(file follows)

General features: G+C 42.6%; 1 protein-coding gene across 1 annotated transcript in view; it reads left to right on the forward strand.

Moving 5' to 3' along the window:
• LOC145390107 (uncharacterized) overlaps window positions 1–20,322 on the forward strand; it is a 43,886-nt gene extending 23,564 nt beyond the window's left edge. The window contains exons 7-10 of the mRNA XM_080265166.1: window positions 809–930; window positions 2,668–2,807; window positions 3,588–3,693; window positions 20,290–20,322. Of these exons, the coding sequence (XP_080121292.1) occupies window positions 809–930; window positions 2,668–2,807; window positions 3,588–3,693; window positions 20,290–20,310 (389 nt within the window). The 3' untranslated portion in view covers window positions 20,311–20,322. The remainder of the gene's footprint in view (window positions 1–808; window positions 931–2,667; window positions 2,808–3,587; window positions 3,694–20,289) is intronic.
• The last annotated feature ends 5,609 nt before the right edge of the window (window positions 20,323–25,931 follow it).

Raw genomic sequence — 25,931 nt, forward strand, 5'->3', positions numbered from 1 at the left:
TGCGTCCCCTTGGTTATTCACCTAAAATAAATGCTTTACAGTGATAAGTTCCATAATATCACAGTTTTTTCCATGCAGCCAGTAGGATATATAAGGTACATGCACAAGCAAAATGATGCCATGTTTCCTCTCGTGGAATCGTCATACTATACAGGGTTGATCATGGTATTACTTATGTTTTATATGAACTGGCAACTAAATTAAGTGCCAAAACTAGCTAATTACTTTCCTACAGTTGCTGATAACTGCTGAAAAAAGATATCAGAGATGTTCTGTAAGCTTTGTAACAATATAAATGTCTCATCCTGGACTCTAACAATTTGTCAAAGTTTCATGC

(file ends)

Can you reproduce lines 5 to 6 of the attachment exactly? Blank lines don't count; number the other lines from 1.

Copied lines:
Raw genomic sequence — 25,931 nt, forward strand, 5'->3', positions numbered from 1 at the left:
TGCGTCCCCTTGGTTATTCACCTAAAATAAATGCTTTACAGTGATAAGTTCCATAATATCACAGTTTTTTCCATGCAGCCAGTAGGATATATAAGGTACATGCACAAGCAAAATGATGCCATGTTTCCTCTCGTGGAATCGTCATACTATACAGGGTTGATCATGGTATTACTTATGTTTTATATGAACTGGCAACTAAATTAAGTGCCAAAACTAGCTAATTACTTTCCTACAGTTGCTGATAACTGCTGAAAAAAGATATCAGAGATGTTCTGTAAGCTTTGTAACAATATAAATGTCTCATCCTGGACTCTAACAATTTGTCAAAGTTTCATGC